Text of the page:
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5/14/2014
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Oracle Wants $1.3 Billion Award Against SAP Reinstated

Oracle argues mega-judgment against SAP was appropriate in seven-year-old TomorrowNow theft case.

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Oracle made its case on Tuesday to the Ninth Circuit Court of Appeals in San Francisco that a $1.3 billion jury award against SAP should be reinstated, but the three-judge panel hearing the appeal seemed to cast some doubt on its reasoning.

The award in question was tied to the 2007 copyright infringement case between Oracle and SAP and its TomorrowNow services unit. Even before that trial began, SAP admitted that TomorrowNow, which it acquired in 2005, had illegally downloaded Oracle support documentation. SAP closed the unit down and offered to settle out of court, but Oracle insisted on a trial.

[Want more background on this case? Read Oracle Appeals SAP Case, Seeks $1.3 Billion Jury Award.]

After embarrassing SAP in court, Oracle won the case in 2010. But in September 2011, Judge Phyllis Hamilton, of the US District Court for Northern California, threw out the $1.3 billion award, calling it "contrary to the weight of the evidence and grossly excessive."

Oracle attorneys argued Tuesday that the jury award was appropriate because SAP at one point projected it would reap as much as $900 million in revenue from TomorrowNow. One of the three panelists, Judge Susan Garber, questioned Oracle's reasoning, saying "revenue information... is not the same" as the value of the documents stolen from Oracle in the copyright infringement case. "My concern is that it's evidence of something else," she said. Another panelist, Judge William Fletcher, said projected revenues could be nothing more than "pie-in-the-sky dreaming."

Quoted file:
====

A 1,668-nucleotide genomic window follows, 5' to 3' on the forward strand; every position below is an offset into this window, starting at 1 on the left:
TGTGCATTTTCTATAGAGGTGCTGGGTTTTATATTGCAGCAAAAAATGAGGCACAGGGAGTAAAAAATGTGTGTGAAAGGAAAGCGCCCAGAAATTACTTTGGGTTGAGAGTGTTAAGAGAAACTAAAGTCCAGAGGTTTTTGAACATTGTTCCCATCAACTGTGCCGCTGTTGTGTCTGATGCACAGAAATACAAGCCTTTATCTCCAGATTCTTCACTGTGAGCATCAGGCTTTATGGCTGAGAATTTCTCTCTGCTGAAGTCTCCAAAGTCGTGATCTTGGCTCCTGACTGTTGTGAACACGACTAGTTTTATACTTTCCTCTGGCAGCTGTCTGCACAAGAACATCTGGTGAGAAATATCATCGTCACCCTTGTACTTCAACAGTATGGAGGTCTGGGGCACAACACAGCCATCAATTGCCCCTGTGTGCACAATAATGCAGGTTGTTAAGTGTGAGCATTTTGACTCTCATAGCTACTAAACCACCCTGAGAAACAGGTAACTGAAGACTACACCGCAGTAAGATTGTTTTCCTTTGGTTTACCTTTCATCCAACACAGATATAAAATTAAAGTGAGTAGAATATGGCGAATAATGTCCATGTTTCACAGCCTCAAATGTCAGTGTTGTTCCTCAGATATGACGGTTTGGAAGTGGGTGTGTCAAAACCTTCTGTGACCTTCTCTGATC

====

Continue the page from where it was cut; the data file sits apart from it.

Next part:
Oracle CEO Larry Ellison, one of several witnesses who testified in the original court case against SAP.
Oracle CEO Larry Ellison, one of several witnesses who testified in the original court case against SAP.

The panel did not say when it might reach a decision, but if Oracle wins, SAP could end up owing as much as $1 billion over and above a "stipulated agreement" it reached with Oracle in August 2012 in which it agreed to pay $306 million. Another possibility is that court will order a new trial, in which case the nearly seven-year-old legal battle will drag on.

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Doug Henschen is Executive Editor of InformationWeek, where he covers the intersection of enterprise applications with information management, business intelligence, big data and analytics. He previously served as editor in chief of Intelligent Enterprise, editor in chief of ... View Full Bio

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D. Henschen
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D. Henschen,
User Rank: Author
5/16/2014 | 2:49:50 PM
Re: How to embarrass the competition
I wouldn't say SAP is "back on its heels" on this any more than Google is in its ongoing suit with Oracle. It's just an expensive nuisance. Oracle has to defend its IP, but it could have settled out of court on both counts and poured the settlement money earned and lawyer money not spent into new-product (and new-cloud) development. Customers and our court systems would be much better served with reasonableness.
Charlie Babcock
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Charlie Babcock,
User Rank: Author
5/14/2014 | 2:25:36 PM
How to embarrass the competition
By keeping the case in the courts, Oracle gets to keep its chief applications competitor, SAP, rocked back on its heels. But a mitigating fact, perhaps, is that TomorrowNow did what it did in an easily detectable fashion. It was wrong in the eyes of the law. It had taken a convenient route of rationalizing that it was standing in for the customer and had the same rights as a customer, when it was in fact a support competitor with Oracle. The court will punish such behavior but not in the same way it would discipline lying, coverup and outright theft. The fact that Oracle was aware of the downloads and allowed them to continue, building both its incident count and grievance, may also have been noted by the court.
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